Coyotes and humans
Documented coyote sightings are not new in any of Delaware’s three counties. Coyotes are adaptable to change and quick to learn new ways of survival. But by making life less endurable for coyotes in your area, you can increase the likelihood that they will go somewhere else.
• Do not feed coyotes, and eliminate standing sources of water for them.
• Elevate bird feeders so that coyotes can’t get at them. Coyotes are attracted by bread, table scraps, and even seed. They may also be attracted by birds and rodents that come to the feeders.
• Do not discard edible garbage where coyotes can get to it and make sure to secure garbage containers.
• Don’t allow pets to run free. Keep them safely confined and provide secure nighttime housing for them.
• Discourage coyotes from “cohabitating” with humans. If you see them around your home or property, chase them away by shouting, making loud noises, or by throwing rocks at them.
Source: Delaware Division of Fish and Wildlife
GEORGETOWN — For half the year, it will be legal to hunt and kill coyotes in Delaware, under a new wildlife law taking effect this weekend.
The Department of Natural Resources and Environmental Control is allowing the coyote hunting season under a legislative mandate to manage coyotes as a non-native species that could harm native animal populations if unchecked.
State wildlife officials estimate there are 100 or so coyotes in Delaware, one of the last U.S. states to see the animals in its borders in modern times. Coyote numbers in some western and southern states have grown rapidly.
The rules allow coyotes to be hunted from Sept. 1 to Feb. 1 and take effect this Saturday, giving hunters a window of a few weeks right away to lawfully take coyote – if they manage to find the elusive predators. The new law also allows trappers to capture coyotes from Dec. 1 to March 10.
DNREC initially proposed a four-month coyote hunting season, starting Nov. 1. At a public hearing in September, many farmers and hunters, especially in Sussex County, said that would not be enough time to keep the coyote population in check. Many lobbied for a year-round season, and said the goal should be eradication.
“They should not be treated as a game animal at all. We should have an open season on them,” Nathan Hudson, a Laurel wildlife management consultant and landowner, said Wednesday. “We have a pretty good wildlife balance in Sussex; we have a few more white-tailed deer than we need. My fear is something like this could come in and wipe it out.”
The final regulations add two months to the original proposal in response to the clamor for a longer season.
“The Division (of Fish and Wildlife) recognizes the recreational opportunities and benefits of a longer hunting season,” the order finalizing the regulations states.
The order does not take Delaware as far as Virginia, which has a continuous open season on coyotes and even allows counties to offer bounties for killing them, or Maryland, where daytime hunting for coyotes is allowed year-round and nighttime hunting is allowed from October to March.
Sportsmen will be able to use bows, shotguns, up to .25-caliber rimfire or centerfire rifles and muzzle-loading rifles during the firearm season for coyote. During the six weeks when deer firearm seasons overlap, hunters must leave the rimfire and centerfire rifles, which aren’t permissible for deer hunting, at home.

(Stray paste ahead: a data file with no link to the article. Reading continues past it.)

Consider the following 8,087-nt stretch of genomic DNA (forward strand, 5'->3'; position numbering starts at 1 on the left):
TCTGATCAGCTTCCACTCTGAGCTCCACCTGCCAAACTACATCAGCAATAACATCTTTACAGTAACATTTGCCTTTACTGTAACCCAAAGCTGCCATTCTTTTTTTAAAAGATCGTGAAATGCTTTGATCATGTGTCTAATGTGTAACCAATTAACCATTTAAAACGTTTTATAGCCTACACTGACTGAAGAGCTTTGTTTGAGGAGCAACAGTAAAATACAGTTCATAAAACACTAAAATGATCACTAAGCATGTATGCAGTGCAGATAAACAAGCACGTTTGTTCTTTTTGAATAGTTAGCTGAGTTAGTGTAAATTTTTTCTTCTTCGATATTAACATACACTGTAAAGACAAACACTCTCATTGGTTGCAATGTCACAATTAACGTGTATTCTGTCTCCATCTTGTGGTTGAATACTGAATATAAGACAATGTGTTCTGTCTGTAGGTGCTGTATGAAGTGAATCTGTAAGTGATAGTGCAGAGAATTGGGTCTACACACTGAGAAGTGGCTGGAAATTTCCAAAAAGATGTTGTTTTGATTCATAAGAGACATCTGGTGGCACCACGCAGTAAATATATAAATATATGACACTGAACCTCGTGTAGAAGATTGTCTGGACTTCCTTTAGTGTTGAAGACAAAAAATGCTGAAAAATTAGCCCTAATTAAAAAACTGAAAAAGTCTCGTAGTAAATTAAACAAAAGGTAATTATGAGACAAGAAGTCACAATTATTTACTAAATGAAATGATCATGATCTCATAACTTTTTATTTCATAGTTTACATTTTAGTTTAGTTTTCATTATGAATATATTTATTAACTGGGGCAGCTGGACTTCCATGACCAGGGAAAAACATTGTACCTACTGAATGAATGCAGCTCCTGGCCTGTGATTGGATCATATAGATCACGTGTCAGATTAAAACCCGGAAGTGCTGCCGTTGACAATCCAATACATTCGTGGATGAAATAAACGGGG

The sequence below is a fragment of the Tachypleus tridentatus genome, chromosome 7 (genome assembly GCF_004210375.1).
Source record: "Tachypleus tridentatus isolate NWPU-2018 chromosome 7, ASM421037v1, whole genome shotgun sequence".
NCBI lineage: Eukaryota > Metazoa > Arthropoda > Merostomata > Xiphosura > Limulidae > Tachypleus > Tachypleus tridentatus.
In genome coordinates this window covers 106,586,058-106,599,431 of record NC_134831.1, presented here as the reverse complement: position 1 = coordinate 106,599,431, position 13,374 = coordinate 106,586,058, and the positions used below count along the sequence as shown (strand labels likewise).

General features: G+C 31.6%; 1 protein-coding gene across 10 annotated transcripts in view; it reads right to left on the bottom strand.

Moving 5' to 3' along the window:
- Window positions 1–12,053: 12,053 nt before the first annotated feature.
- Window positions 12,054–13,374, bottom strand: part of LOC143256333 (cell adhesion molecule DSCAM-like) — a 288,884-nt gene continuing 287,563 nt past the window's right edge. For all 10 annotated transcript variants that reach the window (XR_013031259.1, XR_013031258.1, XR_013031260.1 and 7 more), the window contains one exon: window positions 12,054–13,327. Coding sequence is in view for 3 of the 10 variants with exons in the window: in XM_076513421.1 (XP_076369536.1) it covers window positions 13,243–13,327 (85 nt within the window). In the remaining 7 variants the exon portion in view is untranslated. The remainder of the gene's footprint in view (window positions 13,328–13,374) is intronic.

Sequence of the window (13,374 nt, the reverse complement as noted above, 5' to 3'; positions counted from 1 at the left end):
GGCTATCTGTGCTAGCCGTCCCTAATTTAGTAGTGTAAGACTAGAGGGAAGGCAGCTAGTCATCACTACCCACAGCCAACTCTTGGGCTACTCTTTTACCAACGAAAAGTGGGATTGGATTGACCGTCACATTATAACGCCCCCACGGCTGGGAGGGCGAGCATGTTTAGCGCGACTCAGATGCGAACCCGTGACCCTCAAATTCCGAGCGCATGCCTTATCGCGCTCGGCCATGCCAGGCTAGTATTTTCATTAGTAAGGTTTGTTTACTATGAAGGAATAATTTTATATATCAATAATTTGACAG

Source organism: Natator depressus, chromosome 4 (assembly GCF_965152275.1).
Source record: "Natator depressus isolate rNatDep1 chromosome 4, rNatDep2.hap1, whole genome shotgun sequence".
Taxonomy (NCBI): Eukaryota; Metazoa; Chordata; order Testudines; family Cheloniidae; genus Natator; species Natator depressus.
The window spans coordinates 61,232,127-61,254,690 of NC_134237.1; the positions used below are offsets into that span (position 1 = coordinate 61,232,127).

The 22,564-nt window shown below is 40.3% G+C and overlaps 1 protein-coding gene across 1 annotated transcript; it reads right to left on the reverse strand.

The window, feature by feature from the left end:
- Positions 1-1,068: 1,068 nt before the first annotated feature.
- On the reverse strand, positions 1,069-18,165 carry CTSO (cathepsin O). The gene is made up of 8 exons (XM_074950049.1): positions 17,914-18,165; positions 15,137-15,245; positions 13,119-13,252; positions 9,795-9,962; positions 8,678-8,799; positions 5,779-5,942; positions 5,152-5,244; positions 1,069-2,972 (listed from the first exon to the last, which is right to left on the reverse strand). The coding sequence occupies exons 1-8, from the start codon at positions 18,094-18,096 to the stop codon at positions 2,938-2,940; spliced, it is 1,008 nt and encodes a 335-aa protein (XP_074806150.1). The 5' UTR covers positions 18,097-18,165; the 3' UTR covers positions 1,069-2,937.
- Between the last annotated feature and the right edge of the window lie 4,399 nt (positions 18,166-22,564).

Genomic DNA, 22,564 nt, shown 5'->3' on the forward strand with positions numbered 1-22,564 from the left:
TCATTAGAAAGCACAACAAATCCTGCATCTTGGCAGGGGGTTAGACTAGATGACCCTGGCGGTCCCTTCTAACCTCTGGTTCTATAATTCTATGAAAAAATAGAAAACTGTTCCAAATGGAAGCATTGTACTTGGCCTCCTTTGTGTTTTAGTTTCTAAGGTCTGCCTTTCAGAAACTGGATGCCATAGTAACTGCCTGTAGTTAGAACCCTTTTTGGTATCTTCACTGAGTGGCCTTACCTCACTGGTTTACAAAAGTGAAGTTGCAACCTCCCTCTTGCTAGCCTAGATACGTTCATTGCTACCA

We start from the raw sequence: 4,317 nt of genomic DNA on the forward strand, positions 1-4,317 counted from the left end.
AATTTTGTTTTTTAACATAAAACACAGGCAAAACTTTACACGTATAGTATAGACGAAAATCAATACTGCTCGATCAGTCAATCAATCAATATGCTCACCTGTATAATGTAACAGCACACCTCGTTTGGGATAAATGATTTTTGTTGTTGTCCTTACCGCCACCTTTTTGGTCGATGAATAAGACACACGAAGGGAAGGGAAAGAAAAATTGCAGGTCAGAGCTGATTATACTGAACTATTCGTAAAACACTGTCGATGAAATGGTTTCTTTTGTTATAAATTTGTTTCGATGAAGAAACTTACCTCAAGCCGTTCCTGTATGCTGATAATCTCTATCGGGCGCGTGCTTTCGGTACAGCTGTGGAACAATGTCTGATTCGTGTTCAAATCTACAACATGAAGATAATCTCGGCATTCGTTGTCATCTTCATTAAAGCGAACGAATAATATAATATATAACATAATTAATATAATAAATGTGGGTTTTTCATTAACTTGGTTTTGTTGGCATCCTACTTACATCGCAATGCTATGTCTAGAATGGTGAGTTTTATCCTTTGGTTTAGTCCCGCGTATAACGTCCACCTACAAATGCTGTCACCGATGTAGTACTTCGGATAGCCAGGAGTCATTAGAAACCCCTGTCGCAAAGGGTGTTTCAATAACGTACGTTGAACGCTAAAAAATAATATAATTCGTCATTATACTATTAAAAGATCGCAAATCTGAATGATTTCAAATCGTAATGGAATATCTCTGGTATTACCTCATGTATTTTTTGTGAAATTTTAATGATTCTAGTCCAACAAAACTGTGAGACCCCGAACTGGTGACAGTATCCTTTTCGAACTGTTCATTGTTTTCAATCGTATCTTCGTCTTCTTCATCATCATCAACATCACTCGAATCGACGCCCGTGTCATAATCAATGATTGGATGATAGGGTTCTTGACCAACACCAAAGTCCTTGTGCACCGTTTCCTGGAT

The revised hunting regulations also include new rules on where and what kind of traps can be set to capture wild animals, and make it illegal to either hunt or release feral pigs.
Not everyone views coyotes as an inevitable ecological disruptor, bound to prey on smaller animals to the point of near-extinction.
“I don’t think they could be classified as being any more detrimental to ground-nesting birds than the rampant red fox population we already have,” said Brenna Goggin, of the Delaware Nature Society, which opposed a year-round open season. “This is probably a good compromise, considering we still don’t have definitive numbers on the number of coyotes that we have.”
Hunters say they’re unlikely to set out on day trips with the goal of bagging a coyote, given how evasive they are. It will be more common to come across them when hunting for deer.
The Division of Fish and Wildlife calls the state’s coyote herd “small, but confirmed,” with many documented sightings around the state, from White Clay State Park in Newark to Prime Hook National Wildlife Refuge in Sussex County. Even in western states, coyote attacks on people are quite rare, and there have been no documented human-coyote encounters in Delaware that led to people being injured.
In September, Fish and Wildlife Director David E. Saveikis said biologists’ very rough estimate is that about 100 coyotes roam Delaware. They’re only thought to have come into the state in the past few years, likely moving in from Pennsylvania.
“If there’s plenty of food and places for their dens and they’re not bothered, then they don’t have to have a big range,” said Chip West, president of the state chapter of the Quality Deer Management Association. “But the ones who have been displaced, they travel a lot.”
Opening the hunting season may give the state important statistics about the coyote population, since hunters will have to report any coyote they harvest to the Division of Fish and Wildlife. That will be the first hard data gathered in Delaware about their population.
DNREC officials have also said in public hearings they could give farmers and landowners broader leeway to shoot coyotes on their land, via a secretary’s order. The regulations setting up the six-month coyote season reiterated that such an order is being developed, but hasn’t been issued yet.
“The good news is it’s not protected anymore,” West said of coyotes. “We can start to manage it.”